Cepea, October 2, 2020 – Despite having dropped most of the month, corn prices ended the month on the rise in most Brazilian regions surveyed by Cepea. Valuations were mainly linked to higher demand at ports. Besides, purchasers from the interior of the country become more interested in closing deals in late September, while sellers were unwilling to lower asking prices, expecting higher valuations.
Thus, the ESALQ/BM&FBovespa (Campinas, SP) for corn rose by 3.9% between August 31 and September 30, hitting a new nominal record in the series of Cepea (which started in 2004) on the last days of the month, closing at 63.63 BRL per 60-kilo bag (11.33 USD/bag). It is worth to mention that the real record (considering the inflation) was registered in December 2007, when the Index averaged 76.11 BRL/bag (values were deflated by the IGP-DI from August/20).
Despite the valuations, the number of deals closed in September was low. The harvesting was ending in some regions from São Paulo, Mato Grosso do Sul and Paraná, but farmers were opting for stocking the product harvested. In Mato Grosso, Rio Grande do Sul and Santa Catarina, the volume available in the spot market was low, while in northeastern Brazil, purchasers were waiting for the harvesting to begin in some areas.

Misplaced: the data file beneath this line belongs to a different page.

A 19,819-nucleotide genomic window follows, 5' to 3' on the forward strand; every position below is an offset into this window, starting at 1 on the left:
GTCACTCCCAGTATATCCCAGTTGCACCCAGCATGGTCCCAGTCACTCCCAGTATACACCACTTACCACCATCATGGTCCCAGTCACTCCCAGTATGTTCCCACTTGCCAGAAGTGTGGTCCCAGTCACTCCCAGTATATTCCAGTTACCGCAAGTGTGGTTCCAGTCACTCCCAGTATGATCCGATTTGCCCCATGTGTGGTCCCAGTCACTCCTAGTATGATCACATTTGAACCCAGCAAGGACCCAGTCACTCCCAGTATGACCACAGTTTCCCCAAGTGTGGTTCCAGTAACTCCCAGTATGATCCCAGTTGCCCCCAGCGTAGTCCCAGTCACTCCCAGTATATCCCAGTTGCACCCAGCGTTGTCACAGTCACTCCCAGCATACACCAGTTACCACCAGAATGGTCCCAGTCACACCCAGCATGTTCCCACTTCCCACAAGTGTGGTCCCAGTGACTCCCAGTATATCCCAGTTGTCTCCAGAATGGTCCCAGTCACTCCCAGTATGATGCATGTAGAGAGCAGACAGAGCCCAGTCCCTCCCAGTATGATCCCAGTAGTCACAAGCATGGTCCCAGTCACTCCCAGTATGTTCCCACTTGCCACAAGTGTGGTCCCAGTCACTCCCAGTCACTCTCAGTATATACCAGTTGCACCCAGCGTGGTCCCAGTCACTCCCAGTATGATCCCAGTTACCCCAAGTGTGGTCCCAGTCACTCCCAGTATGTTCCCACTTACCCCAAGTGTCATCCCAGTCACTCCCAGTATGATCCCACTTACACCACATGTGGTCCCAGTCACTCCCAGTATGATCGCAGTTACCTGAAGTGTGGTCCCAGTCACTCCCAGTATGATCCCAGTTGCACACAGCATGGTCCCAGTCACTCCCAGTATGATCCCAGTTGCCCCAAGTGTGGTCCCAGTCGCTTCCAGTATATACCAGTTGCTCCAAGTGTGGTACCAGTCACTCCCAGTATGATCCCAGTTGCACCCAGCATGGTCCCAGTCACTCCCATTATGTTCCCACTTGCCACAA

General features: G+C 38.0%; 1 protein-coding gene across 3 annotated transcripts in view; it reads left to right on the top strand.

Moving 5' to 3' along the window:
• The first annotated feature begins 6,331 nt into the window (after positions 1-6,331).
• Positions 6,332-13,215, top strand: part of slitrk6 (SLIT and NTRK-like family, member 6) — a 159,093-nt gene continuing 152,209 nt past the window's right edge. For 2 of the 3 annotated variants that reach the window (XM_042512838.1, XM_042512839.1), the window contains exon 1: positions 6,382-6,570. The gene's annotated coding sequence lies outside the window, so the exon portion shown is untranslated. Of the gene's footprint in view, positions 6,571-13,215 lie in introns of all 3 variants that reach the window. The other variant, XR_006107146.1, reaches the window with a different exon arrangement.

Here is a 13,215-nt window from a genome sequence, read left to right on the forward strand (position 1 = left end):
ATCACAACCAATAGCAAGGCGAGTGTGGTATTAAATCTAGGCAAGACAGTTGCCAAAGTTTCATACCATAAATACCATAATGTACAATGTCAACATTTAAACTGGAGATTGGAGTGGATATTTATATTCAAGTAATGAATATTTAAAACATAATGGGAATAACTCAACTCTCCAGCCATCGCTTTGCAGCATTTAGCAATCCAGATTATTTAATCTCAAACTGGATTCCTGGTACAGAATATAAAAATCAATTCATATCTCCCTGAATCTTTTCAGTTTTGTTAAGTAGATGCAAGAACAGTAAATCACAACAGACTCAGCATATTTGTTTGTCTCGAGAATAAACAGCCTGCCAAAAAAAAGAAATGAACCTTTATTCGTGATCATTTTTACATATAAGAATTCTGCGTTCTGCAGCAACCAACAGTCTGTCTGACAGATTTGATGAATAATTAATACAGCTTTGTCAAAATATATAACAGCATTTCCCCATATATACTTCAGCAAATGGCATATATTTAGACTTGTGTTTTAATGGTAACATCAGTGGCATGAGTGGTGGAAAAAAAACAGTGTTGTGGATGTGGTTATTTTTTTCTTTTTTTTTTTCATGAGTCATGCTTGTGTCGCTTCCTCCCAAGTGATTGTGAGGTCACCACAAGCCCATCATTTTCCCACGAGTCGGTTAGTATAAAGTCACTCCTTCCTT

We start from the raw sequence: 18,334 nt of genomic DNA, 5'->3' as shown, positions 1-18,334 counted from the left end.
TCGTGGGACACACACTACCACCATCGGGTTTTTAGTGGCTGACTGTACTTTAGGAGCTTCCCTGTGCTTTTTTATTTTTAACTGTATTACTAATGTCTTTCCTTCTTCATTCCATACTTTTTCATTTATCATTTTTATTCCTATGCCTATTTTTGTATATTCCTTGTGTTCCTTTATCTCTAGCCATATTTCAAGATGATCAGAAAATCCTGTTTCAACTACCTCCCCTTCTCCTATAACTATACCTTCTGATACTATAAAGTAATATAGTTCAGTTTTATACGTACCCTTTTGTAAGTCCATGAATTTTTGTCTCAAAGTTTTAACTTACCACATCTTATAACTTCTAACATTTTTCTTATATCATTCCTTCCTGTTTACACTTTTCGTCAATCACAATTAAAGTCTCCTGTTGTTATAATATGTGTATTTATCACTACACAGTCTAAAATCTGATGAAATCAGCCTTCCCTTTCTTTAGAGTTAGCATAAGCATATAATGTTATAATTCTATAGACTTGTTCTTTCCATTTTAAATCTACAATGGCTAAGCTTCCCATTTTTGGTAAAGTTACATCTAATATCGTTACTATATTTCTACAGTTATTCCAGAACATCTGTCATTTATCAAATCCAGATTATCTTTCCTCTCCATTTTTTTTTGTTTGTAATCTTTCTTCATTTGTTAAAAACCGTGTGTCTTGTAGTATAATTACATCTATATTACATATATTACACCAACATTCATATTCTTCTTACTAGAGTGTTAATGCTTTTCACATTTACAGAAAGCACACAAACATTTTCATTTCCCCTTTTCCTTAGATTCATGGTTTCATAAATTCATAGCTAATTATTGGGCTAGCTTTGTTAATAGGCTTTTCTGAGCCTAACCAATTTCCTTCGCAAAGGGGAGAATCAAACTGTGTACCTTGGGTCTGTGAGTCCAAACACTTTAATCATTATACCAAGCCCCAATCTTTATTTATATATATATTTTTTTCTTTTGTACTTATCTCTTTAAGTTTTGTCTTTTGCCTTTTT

At Brazilian ports, despite the price drops, the demand from exporters was firm late in the month, influenced by the dollar appreciation against Real, by 5.3% in that period. For the coming months, purchasers may continue interested in closing new deals, and prices should remain firm.
EXPORTS – According to data from Secex, until the third week of September, Brazil had exported 4.55 million tons of corn. The daily average of shipments was at 350 thousand tons.
CROPS – In Paraná, according to Deral/Seab, 98% of the 2019/20 second crop had been harvested until Sept. 21. In Mato Grosso do Sul, 97.3% of the area had been harvested until Sept. 18, according to Famasul.
Brazilian corn farmers were concerned about the effects of the dry weather on the 2020/21 summer crop. Despite the rains in mid-September, Cepea collaborators believe that higher rains are necessary for sowing and plants development. A report from Seab/Deal released on Sept. 21 shows that 34% of the area estimated for Paraná State has been sown.
In Rio Grande do Sul, Emater indicates that sowing is at different stages among the regions surveyed. While in Erechim, 70% of the area has been sown, in Ijuí and in Santa Rosa, sowing was only taking place where soil conditions were better.